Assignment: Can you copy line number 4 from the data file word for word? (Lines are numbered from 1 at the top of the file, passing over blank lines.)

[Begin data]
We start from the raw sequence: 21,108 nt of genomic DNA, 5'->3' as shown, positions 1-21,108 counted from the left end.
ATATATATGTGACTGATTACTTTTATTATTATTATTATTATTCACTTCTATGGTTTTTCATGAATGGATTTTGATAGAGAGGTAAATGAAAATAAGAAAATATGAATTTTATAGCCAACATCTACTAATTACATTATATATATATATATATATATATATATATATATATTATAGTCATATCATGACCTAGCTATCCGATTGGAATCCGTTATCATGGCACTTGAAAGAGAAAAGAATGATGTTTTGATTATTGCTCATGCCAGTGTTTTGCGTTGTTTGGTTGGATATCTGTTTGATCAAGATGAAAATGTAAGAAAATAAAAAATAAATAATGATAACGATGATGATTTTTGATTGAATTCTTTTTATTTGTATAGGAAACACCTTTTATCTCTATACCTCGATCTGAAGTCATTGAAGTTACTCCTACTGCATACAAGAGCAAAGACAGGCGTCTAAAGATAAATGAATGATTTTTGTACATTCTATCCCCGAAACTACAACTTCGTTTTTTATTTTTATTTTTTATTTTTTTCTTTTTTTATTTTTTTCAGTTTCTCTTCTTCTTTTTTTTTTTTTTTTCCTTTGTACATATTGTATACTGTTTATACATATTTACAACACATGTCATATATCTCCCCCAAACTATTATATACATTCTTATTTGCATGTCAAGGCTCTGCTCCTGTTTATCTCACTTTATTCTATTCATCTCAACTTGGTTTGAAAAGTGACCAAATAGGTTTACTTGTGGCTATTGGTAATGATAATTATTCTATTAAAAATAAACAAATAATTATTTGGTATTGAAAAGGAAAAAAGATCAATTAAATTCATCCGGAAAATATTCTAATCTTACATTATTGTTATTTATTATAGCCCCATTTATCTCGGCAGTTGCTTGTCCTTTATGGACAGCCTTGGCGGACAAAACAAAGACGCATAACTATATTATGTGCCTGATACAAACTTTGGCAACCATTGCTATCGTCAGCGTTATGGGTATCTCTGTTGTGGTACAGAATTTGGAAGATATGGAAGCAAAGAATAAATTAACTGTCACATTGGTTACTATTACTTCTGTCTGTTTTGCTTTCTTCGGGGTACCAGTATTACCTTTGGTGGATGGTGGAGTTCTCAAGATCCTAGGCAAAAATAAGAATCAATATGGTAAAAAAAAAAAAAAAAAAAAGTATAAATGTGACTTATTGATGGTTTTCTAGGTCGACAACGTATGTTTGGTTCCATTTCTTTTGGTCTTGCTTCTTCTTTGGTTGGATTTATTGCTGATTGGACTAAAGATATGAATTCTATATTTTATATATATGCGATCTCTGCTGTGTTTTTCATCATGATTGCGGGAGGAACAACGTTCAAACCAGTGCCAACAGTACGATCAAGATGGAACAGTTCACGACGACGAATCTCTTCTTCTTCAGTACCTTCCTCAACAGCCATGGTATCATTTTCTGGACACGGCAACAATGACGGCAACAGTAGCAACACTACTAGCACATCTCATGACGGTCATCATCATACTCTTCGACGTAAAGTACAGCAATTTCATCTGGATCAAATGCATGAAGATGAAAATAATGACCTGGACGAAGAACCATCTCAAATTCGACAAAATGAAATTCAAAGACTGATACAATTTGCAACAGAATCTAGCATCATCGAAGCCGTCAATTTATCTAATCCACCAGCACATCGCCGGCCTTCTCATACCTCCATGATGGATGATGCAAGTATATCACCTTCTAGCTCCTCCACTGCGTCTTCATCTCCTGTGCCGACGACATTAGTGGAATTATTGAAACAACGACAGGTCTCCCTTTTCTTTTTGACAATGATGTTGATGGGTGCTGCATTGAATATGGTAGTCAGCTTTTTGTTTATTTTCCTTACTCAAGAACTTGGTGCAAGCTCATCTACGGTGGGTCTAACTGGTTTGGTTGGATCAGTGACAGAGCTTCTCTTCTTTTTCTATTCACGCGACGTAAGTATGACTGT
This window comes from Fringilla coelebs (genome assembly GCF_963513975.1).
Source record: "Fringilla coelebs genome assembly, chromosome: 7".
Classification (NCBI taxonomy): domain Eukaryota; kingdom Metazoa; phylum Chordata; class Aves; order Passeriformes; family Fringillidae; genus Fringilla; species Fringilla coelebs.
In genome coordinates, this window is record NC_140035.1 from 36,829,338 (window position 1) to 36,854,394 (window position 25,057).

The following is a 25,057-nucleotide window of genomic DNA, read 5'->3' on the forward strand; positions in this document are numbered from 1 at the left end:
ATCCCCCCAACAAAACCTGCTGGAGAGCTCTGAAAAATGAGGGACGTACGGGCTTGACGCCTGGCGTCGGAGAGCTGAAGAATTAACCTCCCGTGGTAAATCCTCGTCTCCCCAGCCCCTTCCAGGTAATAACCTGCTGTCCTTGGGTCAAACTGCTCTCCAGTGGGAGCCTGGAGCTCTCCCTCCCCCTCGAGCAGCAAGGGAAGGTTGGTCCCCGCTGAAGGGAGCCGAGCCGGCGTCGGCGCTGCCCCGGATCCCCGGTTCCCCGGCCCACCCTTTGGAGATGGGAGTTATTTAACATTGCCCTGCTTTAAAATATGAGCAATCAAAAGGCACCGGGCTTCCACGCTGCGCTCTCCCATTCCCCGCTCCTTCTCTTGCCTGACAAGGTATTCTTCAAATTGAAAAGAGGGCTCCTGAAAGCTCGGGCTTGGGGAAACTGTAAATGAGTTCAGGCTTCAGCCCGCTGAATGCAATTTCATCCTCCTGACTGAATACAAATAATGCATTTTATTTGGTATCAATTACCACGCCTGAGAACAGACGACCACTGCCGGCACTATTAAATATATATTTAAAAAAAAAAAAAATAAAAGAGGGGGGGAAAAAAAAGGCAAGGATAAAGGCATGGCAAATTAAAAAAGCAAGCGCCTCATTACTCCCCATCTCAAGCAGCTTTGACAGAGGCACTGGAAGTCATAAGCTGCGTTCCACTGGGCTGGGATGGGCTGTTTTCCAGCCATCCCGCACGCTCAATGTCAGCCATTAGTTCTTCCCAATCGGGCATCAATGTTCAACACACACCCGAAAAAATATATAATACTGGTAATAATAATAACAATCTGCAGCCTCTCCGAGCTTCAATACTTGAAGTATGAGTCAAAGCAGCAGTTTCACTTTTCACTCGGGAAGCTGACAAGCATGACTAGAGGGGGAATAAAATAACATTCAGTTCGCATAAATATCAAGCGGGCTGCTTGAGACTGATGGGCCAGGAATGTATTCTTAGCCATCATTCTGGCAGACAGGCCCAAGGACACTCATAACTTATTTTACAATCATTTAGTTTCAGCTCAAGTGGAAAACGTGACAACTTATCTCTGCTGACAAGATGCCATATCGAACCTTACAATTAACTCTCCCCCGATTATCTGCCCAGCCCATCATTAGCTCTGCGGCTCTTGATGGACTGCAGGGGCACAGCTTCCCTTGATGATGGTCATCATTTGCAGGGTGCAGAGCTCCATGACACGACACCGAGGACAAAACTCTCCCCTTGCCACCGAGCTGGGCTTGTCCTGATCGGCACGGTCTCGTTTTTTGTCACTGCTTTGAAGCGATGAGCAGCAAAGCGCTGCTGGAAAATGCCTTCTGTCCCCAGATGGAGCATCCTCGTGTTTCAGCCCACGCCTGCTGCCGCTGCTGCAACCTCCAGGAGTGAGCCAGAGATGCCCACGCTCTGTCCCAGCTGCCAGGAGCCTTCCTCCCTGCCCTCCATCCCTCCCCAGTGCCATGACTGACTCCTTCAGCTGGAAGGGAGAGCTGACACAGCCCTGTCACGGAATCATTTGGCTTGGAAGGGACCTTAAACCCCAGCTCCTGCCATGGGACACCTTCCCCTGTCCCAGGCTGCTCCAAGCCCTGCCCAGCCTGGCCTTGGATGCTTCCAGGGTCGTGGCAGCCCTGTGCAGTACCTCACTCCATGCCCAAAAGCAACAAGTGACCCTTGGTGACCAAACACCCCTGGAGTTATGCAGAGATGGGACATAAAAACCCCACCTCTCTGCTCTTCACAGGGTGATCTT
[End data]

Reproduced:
Source record: "Fringilla coelebs genome assembly, chromosome: 7".